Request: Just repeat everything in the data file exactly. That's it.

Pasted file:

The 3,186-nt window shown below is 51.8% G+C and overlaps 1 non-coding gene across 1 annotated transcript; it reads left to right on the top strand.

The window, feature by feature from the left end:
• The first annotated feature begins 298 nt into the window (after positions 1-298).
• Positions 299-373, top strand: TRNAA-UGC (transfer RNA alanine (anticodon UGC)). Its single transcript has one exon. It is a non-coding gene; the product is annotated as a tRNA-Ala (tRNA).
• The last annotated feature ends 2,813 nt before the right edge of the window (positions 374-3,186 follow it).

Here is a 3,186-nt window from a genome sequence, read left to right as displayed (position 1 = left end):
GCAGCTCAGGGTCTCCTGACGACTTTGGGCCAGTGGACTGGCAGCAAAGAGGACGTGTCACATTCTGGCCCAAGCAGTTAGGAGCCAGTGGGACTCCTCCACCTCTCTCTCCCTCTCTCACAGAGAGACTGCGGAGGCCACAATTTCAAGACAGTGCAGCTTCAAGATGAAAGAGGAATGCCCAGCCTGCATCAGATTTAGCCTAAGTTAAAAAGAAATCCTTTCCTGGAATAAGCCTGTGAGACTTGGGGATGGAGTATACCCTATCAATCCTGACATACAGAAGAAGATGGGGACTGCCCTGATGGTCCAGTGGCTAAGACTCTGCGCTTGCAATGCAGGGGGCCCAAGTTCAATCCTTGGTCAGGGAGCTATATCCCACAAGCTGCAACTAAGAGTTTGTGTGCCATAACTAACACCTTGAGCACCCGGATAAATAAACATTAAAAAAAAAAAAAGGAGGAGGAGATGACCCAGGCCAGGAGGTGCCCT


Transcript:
The 3,186-nt window shown below is 51.8% G+C and overlaps 1 non-coding gene across 1 annotated transcript; it reads left to right on the top strand.

The window, feature by feature from the left end:
• The first annotated feature begins 298 nt into the window (after positions 1-298).
• Positions 299-373, top strand: TRNAA-UGC (transfer RNA alanine (anticodon UGC)). Its single transcript has one exon. It is a non-coding gene; the product is annotated as a tRNA-Ala (tRNA).
• The last annotated feature ends 2,813 nt before the right edge of the window (positions 374-3,186 follow it).

Here is a 3,186-nt window from a genome sequence, read left to right as displayed (position 1 = left end):
GCAGCTCAGGGTCTCCTGACGACTTTGGGCCAGTGGACTGGCAGCAAAGAGGACGTGTCACATTCTGGCCCAAGCAGTTAGGAGCCAGTGGGACTCCTCCACCTCTCTCTCCCTCTCTCACAGAGAGACTGCGGAGGCCACAATTTCAAGACAGTGCAGCTTCAAGATGAAAGAGGAATGCCCAGCCTGCATCAGATTTAGCCTAAGTTAAAAAGAAATCCTTTCCTGGAATAAGCCTGTGAGACTTGGGGATGGAGTATACCCTATCAATCCTGACATACAGAAGAAGATGGGGACTGCCCTGATGGTCCAGTGGCTAAGACTCTGCGCTTGCAATGCAGGGGGCCCAAGTTCAATCCTTGGTCAGGGAGCTATATCCCACAAGCTGCAACTAAGAGTTTGTGTGCCATAACTAACACCTTGAGCACCCGGATAAATAAACATTAAAAAAAAAAAAAGGAGGAGGAGATGACCCAGGCCAGGAGGTGCCCT